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#28daysofBlackCosplay – Explained

As we begin a new year of celebrating #28daysofBlackCosplay, I wanted to take this time to assemble a basic FAQ of what people need to know about what is going on and what one would need to do to participate.

Adewale, Master Assassin, courtesy of Strike & Hide

For many in my community, this time is important, as it’s a great way to shine the spotlight on many talented cosplayers of color regardless of their skill level. While all of the answers here may not be a ‘one size fits all’ answer, this will hopefully be enough to start clarifying what #28daysofBlackCosplay is, and perhaps create positive discourse among cosplayers.

**Disclaimer – All photographs below (with the the exception of Chaka’s) are owned by the author of this post and are not always reflective of the questions in the FAQ below.**

Who started “#28daysofBlackCosplay”?

The creator of the #28daysofBlackCosplay and #29daysofBlackCosplay, Chaka Cumberbatch

The creator of the #28daysofBlackCosplay and #29daysofBlackCosplay, Chaka Cumberbatch

A young lady by the name of Chaka Cumberbatch is responsible for this movement. With her leadership as well as a few others of us pushing to get the word out for this movement, we have managed (in a relatively short time) to make this an annual event that people of color as well as many others, look forward to.

What exactly is “#28daysofBlackCosplay” and why is it so important?

It's rare that you see Lando Calrissian but a female Lando? Rule 63 rocks!

It’s rare that you see Lando Calrissian, but a female Lando? Rule 63 rocks!

“#28daysofBlackCosplay” is when cosplayers take to social media in February – also Black History Month – to showcase cosplay from all over the world featuring people of color.  It doesn’t matter their age, skill level, or where from, it’s a time that we use to celebrate who we are as cosplayers.

If one wants to know why it’s so important, Chaka actually answers it best:

 #29DaysOfBlackCosplay is important because it’s all about us giving each other the visibility that we so desperately need. Believe it or not, there are black nerds coming up every day who want to cosplay, but don’t feel like they can because they’re not seeing enough of our images in the media. This is us carving out a space for ourselves, and encouraging each other to get involved. It’s important to me, because I remember how alienating it felt to be a lone black nerd growing up in Little Rock, Arkansas – and feeling like there was no real place for me to belong. I’m so grateful for the internet bringing so many of us together, and now we’re working to ensure no one else ever feels that way again. If we can convince even one black nerd to put on a costume and head to a con, I’ll be happy. That’s all it’s ever been about for me!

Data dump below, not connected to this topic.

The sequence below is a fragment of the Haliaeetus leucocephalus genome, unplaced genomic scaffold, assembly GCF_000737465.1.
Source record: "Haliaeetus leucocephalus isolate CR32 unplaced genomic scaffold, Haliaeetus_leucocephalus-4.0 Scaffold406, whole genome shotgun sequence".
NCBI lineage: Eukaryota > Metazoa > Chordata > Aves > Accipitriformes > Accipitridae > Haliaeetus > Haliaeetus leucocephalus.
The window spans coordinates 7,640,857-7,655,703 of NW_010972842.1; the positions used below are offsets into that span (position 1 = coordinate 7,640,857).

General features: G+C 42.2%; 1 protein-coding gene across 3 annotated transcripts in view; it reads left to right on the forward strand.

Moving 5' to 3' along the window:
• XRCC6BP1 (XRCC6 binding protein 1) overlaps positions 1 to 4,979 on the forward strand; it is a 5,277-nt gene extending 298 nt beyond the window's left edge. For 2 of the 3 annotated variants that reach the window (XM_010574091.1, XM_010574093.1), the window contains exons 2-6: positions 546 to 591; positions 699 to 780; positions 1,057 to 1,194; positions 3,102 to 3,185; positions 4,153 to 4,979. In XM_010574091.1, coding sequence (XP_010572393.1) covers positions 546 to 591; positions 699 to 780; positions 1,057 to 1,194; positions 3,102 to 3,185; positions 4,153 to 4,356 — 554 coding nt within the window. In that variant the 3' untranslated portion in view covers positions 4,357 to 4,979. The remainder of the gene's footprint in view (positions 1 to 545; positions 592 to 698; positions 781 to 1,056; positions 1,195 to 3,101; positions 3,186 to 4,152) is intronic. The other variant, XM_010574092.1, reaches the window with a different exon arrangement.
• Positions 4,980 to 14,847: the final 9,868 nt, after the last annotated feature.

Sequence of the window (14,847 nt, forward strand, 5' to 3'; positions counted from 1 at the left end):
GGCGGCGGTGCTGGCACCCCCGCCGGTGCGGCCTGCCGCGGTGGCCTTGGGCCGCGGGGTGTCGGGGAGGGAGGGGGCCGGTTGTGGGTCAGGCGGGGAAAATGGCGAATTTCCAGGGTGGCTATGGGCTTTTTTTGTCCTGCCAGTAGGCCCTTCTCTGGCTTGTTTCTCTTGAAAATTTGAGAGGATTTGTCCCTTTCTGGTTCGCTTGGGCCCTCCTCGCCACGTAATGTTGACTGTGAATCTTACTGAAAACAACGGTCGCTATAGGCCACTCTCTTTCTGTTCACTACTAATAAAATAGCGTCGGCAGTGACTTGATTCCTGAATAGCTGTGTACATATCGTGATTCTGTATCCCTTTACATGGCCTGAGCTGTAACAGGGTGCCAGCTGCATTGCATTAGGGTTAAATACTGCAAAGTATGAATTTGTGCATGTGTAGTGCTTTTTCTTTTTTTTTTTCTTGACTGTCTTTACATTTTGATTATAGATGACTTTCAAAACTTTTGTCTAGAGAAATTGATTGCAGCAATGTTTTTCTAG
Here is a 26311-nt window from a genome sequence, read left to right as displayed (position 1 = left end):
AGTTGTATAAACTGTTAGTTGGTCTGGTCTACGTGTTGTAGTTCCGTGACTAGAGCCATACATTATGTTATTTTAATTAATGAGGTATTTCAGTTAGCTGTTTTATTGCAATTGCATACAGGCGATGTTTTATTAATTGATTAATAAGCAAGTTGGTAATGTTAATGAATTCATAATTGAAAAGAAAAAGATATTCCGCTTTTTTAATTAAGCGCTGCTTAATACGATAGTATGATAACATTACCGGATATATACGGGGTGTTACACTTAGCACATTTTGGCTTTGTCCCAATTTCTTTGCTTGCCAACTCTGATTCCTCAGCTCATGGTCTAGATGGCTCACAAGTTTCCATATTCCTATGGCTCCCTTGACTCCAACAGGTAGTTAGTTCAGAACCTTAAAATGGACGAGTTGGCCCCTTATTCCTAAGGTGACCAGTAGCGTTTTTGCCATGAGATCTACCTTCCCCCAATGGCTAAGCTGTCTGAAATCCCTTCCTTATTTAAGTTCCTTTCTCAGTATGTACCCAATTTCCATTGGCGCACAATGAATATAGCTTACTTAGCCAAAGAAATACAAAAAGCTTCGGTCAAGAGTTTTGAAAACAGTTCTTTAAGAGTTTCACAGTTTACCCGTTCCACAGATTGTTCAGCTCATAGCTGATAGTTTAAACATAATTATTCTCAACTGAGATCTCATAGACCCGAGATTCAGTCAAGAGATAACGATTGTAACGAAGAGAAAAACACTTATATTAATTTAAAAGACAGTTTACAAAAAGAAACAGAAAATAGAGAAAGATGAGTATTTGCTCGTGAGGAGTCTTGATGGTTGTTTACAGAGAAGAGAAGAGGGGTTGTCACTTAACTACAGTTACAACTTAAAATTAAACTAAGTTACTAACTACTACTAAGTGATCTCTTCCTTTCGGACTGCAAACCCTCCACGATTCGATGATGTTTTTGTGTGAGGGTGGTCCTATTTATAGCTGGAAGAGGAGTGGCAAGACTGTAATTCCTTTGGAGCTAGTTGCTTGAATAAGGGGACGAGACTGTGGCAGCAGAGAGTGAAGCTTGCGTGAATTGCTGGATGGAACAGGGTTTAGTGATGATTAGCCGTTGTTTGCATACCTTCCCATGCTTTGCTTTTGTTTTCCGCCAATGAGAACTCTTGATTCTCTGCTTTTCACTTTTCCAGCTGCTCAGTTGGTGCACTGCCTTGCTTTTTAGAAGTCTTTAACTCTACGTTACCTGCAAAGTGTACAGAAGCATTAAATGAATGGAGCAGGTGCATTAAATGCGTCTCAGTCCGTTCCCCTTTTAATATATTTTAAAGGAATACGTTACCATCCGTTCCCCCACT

For many of us it’s a matter of self esteem, especially being in societies that have for so long told people of color that we don’t matter and that our looks are inferior. Doing this gives us a sense of pride to show others that we are just as able as any of our non-POC counterparts to do what they can do and get the same amount of respect. Also, when we see that the growth of minority characters in movies, comics, gaming and other media is glacially slow, we can – through cosplay – break long-standing barriers, reinforce the idea that we as black cosplayers exist, and that the most popular characters don’t always have to be white and male.

What are the requirements to getting involved?

Coming together positively as we should…

The requirements are very minimal.

First off, let me stress that you don’t need a special invitation, need to be part of a secret club, get a secret handshake, or wait for a phone call.  You don’t need to be a professional cosplayer, or even need a hook up to get involved. ALL YOU SIMPLY HAVE TO DO IS HAVE ACCESS TO SOCIAL MEDIA AND USE THE HASHTAG #28DaysOfBlackCosplay.

This is how it works:  If you are a cosplayer of color, post your picture on Instagram, Twitter, Facebook or whatever social media you want to use with the hashtag. It’s that simple. If you are a photographer and you own the pictures, post the pictures with the hashtag. If you know the cosplayer’s info, add that with the picture so that they can get credit as well. It takes little time to do this. Also it costs you absolutely nothing to do.

What if I am a minority but not Black but want to support as well?

Cosplayers come is all ages, skill levels and more

Being as many minorities are underrepresented in mainstream media, I would personally say, do what you feel is best in your heart. Your miles may vary and if you decide that you want to do Hispanic cosplay month or anything like that, many of us will be there to support.  If you feel uncomfortable posting your own pictures, then re-tweeting or re-gramming pictures is always a positive boost to getting the word out.

What if I am a non POC majority and I want to support as well?

Cosplay is about making new friends and connecting with old ones.